Name recognition is huge in recruiting. And by this we mean the name of the prospect, not the school. The quicker a coach is made aware of you, the more likely he or she is to perk up when they come across your name again at a showcase, tournament, match, meet or game.
So, is it premature for sophomores to get their names out there? Heck, no. With NCAA recruiting rules now allowing more coaches to make first, personal contact with prospects sooner than ever, it would be crazy to wait for a coach to find you if you really want to play college sports. If it’s not all that important, then wait and see what happens. No big deal, right? But if it’s your dream to advance to the next level, you had better make a plan to compete in recruiting just like you plan to take on an opponent in a head-to-head match-up.
What about if you’re a freshman? Should you wait? Absolutely, categorically, no! Jump in the recruiting fray the moment you decide that playing college sports is what you want to do. Youth, club and travel sports numbers, like those in high school, are growing each year. This means that there are more and more athletes competing for the scholarship you will want when you are a senior. Want to be in the front of the line for coaches to consider? Then, you have to get moving and do something about it. Don’t sit on your, er, laurels. Find a vehicle to get your name into the hands of as many college coaches as possible. Don’t onesy or twosy it. That just won’t work. Make a splash. Let a lot of coaches know your name now and your chances will grow exponentially as the months and years go by.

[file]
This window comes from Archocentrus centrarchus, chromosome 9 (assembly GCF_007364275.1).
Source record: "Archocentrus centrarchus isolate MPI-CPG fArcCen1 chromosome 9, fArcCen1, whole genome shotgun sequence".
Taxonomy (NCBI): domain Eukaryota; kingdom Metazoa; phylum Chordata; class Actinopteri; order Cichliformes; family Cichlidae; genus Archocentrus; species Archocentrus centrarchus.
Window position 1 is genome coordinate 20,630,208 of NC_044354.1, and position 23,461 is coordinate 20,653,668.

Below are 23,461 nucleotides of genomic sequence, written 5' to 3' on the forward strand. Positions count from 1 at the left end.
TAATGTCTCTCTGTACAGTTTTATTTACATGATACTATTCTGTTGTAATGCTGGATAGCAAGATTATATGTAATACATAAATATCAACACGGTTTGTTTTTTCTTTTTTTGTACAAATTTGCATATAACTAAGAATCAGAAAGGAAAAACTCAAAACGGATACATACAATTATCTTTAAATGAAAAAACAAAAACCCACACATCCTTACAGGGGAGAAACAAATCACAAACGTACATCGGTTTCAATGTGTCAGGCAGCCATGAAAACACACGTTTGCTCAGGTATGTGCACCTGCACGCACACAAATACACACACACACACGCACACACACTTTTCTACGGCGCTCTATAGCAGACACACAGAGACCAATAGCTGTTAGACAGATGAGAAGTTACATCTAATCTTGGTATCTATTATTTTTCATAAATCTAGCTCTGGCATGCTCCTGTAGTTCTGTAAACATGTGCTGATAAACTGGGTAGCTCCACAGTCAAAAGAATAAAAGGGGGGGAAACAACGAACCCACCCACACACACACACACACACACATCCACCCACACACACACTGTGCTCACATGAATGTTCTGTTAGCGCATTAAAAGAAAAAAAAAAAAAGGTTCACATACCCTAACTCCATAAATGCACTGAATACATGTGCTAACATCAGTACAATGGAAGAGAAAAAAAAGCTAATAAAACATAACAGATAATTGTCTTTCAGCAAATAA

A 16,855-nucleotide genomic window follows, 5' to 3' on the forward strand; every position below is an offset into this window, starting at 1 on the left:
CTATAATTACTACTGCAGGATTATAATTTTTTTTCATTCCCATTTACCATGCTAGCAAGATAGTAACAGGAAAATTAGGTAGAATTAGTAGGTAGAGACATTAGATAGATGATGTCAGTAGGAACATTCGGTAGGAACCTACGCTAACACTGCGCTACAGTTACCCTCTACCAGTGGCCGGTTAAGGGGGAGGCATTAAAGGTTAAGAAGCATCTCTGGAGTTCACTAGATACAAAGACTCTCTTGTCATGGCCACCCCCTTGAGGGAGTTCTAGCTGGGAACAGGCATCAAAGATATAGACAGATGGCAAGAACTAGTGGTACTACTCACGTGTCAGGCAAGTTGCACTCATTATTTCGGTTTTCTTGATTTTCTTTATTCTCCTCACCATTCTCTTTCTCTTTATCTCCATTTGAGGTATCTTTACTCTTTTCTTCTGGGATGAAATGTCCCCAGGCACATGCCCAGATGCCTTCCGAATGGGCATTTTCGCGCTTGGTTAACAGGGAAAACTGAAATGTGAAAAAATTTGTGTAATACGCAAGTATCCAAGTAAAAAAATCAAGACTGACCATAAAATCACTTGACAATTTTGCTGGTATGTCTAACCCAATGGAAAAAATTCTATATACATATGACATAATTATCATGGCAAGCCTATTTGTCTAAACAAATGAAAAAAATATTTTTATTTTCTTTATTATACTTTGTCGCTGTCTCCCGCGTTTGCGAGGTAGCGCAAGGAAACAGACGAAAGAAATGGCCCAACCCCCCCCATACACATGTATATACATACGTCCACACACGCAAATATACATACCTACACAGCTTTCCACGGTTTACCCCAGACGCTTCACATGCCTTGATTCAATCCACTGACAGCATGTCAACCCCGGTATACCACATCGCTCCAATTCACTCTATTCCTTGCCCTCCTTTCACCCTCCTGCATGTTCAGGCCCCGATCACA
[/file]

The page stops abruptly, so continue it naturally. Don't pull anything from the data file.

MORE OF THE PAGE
The prospects that are better prepared and use tried and true methods to promote themselves early on to college coaches, to make their name mean something in the long run, are the ones that gain a foothold in the process. Their names stick in coaches’ memories as they pan down rosters. Don’t be overlooked. Get your name out there. Put yourself in the enviable position of being noticed, not overlooked.